There is a simple rule that applies to settlement and separation agreements. The party receiving substantial benefits under the agreement can’t challenge the agreement after a substantial period of time passes.

Statute of Limitations and QDROs

One of the questions that I was asked several times during the last year was whether there is a statute of limitations applicable to Qualified Domestic Relations Orders (QDROs)? This question usually come up in situations where one former spouse was entitled to a portion of the other former spouse’s retirement benefits, however, the QDRO was never done, and a substantial period of time has passed. If there was an applicable statute of limitations, the former spouse who has failed to act would lose his or her right to collect a portion of the former spouse’s retirement.

However, a couple of recent decisions made it clear that with respect to QDROs, there is no applicable statute of limitations and a QDRO can be submitted to the court at any time. In Denaro v. Denaro, 2011 N.Y. Slip. Op. 04409 (2nd Dept 2011), the Appellate Division, Second Department, held that “the statute of limitations does not bar issuance of the QDRO.”  Relying on Bayen v Bayen, 81 A.D.3d 865 (2nd Dept. 2011), the court held that “[M]otions to enforce the terms of a stipulation of settlement are not subject to statutes of limitation… [B]ecause a QDRO is derived from the bargain struck by the parties at the time of the judgment of divorce, there is no need to commence a separate action in order for the court to formalize the agreement between the parties in the form of a QDRO”. Id. (citations omitted.)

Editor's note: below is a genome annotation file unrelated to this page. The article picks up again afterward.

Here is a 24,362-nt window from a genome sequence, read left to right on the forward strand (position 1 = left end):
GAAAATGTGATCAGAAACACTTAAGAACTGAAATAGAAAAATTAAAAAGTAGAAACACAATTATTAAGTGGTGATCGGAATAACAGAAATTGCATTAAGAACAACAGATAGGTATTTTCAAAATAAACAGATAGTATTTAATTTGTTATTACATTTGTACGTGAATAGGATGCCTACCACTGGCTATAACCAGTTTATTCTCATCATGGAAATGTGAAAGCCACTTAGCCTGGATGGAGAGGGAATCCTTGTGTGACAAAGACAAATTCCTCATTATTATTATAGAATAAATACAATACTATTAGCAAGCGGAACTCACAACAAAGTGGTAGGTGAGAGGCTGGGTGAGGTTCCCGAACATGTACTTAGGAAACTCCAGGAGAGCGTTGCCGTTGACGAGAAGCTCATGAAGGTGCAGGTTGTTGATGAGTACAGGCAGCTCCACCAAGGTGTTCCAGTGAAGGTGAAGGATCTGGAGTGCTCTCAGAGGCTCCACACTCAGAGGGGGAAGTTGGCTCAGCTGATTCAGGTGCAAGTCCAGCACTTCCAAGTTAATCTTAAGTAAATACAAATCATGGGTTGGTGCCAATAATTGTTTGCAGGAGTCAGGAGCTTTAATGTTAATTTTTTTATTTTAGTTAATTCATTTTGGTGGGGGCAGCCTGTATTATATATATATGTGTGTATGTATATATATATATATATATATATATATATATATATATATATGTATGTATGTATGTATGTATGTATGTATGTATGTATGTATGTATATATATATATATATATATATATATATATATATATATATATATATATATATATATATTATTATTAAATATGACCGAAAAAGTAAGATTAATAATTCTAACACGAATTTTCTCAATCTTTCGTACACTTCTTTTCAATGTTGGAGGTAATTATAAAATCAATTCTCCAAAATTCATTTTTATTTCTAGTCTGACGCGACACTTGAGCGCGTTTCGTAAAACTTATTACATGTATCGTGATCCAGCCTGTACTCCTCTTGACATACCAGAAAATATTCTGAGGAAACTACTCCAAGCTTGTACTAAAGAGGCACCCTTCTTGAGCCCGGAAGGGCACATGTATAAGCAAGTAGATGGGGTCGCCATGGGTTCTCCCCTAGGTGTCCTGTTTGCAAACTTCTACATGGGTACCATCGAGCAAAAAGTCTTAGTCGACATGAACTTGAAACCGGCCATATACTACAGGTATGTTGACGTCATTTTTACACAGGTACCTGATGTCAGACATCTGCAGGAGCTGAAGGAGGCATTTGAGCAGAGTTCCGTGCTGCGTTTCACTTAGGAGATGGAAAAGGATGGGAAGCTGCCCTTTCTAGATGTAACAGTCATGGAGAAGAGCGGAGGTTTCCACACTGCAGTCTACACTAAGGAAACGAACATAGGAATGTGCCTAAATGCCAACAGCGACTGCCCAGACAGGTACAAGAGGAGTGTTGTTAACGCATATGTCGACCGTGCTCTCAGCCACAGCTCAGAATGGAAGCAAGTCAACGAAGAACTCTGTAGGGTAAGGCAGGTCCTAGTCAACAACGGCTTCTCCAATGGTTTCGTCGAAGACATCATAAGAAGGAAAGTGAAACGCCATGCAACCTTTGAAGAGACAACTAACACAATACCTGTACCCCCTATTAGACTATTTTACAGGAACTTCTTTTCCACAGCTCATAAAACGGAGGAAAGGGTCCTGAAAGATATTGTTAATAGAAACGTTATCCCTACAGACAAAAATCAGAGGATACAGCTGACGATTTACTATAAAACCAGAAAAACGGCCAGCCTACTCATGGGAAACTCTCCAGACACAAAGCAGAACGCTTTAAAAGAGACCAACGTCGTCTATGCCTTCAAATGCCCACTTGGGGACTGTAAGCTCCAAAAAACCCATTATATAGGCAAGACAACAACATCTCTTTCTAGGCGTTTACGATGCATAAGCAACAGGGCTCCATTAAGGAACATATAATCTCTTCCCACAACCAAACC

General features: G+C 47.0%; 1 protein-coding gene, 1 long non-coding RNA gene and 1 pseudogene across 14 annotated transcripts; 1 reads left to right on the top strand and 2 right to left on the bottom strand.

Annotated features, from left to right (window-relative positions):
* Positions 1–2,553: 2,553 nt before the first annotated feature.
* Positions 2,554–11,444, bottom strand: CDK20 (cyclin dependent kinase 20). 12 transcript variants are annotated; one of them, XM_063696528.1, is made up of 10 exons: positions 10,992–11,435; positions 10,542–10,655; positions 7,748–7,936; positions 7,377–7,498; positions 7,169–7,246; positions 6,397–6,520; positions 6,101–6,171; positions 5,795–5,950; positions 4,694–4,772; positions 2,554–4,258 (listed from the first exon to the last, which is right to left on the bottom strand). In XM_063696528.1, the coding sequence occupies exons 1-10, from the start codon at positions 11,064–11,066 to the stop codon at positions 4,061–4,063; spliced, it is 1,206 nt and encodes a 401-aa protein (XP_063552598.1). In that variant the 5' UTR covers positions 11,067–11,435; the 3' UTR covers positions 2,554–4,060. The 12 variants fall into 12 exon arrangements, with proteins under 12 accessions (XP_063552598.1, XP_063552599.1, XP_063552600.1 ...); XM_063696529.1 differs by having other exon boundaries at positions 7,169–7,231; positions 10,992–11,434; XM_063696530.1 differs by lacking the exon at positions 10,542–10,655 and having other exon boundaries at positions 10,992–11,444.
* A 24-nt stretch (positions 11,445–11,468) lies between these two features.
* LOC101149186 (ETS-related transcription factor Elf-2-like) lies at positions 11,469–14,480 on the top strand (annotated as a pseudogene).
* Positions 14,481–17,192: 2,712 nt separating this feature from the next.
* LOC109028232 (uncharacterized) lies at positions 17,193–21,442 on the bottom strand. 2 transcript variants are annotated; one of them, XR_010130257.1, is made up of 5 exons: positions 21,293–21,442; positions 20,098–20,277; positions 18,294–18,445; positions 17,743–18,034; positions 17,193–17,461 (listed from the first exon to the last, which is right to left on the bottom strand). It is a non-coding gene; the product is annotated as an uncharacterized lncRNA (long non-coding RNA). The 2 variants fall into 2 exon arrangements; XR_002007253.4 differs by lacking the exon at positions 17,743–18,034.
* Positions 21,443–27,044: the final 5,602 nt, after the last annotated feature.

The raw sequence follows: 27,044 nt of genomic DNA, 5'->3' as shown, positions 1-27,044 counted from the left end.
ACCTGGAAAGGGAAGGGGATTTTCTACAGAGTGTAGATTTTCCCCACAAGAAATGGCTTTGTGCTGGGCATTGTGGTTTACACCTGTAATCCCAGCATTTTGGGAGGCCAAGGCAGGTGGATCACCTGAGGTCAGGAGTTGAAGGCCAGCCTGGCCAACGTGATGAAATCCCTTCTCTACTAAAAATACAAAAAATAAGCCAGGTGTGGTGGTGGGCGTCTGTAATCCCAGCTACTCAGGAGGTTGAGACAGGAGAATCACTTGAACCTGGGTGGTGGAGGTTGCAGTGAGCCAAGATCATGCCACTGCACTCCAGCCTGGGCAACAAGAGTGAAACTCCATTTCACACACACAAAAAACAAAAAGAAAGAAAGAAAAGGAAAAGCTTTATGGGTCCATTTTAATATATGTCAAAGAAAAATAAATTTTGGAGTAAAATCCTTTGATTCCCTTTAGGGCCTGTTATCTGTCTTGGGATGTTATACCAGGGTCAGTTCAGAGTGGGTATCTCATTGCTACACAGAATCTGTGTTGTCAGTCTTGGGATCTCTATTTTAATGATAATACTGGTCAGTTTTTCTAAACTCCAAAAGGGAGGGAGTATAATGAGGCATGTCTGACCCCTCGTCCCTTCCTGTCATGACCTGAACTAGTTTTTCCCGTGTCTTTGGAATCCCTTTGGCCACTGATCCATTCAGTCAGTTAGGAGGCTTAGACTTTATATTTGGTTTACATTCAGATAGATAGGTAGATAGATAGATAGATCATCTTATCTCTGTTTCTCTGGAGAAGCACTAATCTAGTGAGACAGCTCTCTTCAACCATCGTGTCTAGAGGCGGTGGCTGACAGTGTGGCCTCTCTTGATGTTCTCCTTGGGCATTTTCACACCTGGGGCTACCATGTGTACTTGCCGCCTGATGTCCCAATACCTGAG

While I would not recommend to anyone delaying preparing and submitting a QDRO, any such submission is not going to be barred by a statute of limitations. At the same time, any late submission is likely to cause another set of problems if the retirement asset is in pay status  and payments are being made to the other spouse.

Contempt and Enforcement of Court Orders